A new exhibition titled “Another Man’s Treasure” at Tokyo’s Perrotin Gallery, analyzes the language of different objects that come together in various ways.
While all eyes are on Tokyo for 2020 Tokyo Olympic Games, a new exhibition from Tokyo’s Perrotin Gallery is on our radar. Brooklyn-based artist Genesis Balanger brings art lover with “Another Man’s Treasure”, her first solo exhibition in Asia.
The exhibition takes its name from the famous idiom, “one man’s trash, is another man’s treasure.” Reflecting the stereotypes on her sculptures, the artist creates forms and lines of her works like cartoon. In the exhibition, she brings together individual objects with a sense of psychic commune, she also revives them in her own artistic style with focusing on issues such as gender stereotypes and consumption equality.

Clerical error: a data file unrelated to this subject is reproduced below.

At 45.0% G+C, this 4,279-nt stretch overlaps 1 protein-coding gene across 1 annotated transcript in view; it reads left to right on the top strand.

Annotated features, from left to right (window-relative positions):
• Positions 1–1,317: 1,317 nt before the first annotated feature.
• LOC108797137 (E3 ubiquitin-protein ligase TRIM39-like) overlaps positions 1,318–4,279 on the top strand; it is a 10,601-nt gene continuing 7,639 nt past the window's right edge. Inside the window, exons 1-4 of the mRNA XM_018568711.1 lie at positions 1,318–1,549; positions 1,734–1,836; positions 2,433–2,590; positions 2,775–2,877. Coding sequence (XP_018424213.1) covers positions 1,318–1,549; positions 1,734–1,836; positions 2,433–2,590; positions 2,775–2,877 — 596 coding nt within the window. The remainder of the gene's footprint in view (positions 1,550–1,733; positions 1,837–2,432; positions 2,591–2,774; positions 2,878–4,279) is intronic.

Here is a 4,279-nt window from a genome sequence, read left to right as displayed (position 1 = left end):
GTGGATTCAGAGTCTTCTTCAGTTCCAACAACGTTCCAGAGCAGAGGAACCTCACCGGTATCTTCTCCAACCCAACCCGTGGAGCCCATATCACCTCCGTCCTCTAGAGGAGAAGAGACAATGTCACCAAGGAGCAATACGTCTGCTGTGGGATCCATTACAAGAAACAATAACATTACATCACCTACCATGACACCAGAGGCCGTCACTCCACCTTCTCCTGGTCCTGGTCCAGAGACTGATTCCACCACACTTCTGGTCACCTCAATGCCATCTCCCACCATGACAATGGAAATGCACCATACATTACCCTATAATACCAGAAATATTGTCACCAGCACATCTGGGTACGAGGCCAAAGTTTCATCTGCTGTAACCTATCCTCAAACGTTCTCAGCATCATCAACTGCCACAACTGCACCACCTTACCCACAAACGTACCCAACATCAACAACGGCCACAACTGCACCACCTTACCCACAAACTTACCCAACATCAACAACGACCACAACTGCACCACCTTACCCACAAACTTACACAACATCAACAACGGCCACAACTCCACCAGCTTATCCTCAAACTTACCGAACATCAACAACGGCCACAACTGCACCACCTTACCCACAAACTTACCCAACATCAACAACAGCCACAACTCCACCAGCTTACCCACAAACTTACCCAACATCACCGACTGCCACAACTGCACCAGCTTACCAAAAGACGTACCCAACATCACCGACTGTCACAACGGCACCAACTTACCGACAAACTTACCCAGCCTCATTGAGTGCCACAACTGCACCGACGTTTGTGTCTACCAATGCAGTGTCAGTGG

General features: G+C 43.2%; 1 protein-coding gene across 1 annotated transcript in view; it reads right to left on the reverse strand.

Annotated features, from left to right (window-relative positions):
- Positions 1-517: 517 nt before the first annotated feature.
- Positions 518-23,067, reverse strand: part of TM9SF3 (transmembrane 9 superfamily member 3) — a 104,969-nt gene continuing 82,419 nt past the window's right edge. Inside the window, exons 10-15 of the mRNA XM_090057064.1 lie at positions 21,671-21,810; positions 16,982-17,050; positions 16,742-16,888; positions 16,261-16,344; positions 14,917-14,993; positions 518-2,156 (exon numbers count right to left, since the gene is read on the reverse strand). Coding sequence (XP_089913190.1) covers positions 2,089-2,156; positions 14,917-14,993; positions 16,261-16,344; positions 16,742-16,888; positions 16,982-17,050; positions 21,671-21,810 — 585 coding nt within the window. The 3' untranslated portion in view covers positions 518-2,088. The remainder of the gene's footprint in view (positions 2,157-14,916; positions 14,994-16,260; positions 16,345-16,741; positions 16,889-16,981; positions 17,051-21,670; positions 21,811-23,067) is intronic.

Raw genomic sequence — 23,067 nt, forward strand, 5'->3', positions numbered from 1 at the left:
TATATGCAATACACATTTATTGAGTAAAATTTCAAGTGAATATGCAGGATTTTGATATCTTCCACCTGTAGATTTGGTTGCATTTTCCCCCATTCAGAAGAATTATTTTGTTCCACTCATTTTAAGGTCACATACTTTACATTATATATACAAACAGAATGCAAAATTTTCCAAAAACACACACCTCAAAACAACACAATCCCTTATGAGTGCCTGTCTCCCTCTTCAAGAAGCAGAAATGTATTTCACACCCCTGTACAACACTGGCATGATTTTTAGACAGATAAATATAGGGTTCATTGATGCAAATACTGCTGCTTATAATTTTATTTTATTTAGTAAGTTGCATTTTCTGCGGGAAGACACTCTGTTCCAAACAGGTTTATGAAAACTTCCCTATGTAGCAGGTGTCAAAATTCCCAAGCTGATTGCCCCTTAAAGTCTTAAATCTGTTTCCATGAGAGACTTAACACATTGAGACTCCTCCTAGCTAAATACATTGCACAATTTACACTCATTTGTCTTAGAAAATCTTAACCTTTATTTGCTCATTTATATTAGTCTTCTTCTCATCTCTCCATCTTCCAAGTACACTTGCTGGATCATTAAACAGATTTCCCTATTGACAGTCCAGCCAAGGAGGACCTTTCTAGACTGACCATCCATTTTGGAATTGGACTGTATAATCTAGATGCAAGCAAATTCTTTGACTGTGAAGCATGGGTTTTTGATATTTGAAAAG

The lost color palette of the objects adds a melancholy atmosphere to exhibition. Furthermore, abandoned objects in the exhibition, increase this melancholy. All the whole, these abandoned objects refer to main issue of the exhibition: one man’s trash, is another man’s treasure.
In addition to reviving, individual objects come together with different forms of association. For instance, a hair curler passing through a donut, a wrench with a tooth, and a shirt with a sandwich in its front pocket. Thus, intertwined feelings are awakened in the audience.
The same perspective can be observed in a grocery bag with jug of milk, the cigar, and flowers in “In When Dad Does Shopping” section. “Are those lilting flowers an apology? Is the cigar a macho symbol of celebration? And is that jug of milk a lame attempt at providing sustenance?” Or is the mess of this grocery bag a reference to the cliché of a dad figure who does not know how to shop?
Balanger creates her sculptures from porcelain and stoneware. The exhibition carries deeper questions and also empathizes with abandoned objects. With this aspect, it reflects the emotions of humans, through objects. “Another Man’s Treasure” can be seen until September 15 at Perrotin Gallery in Tokyo.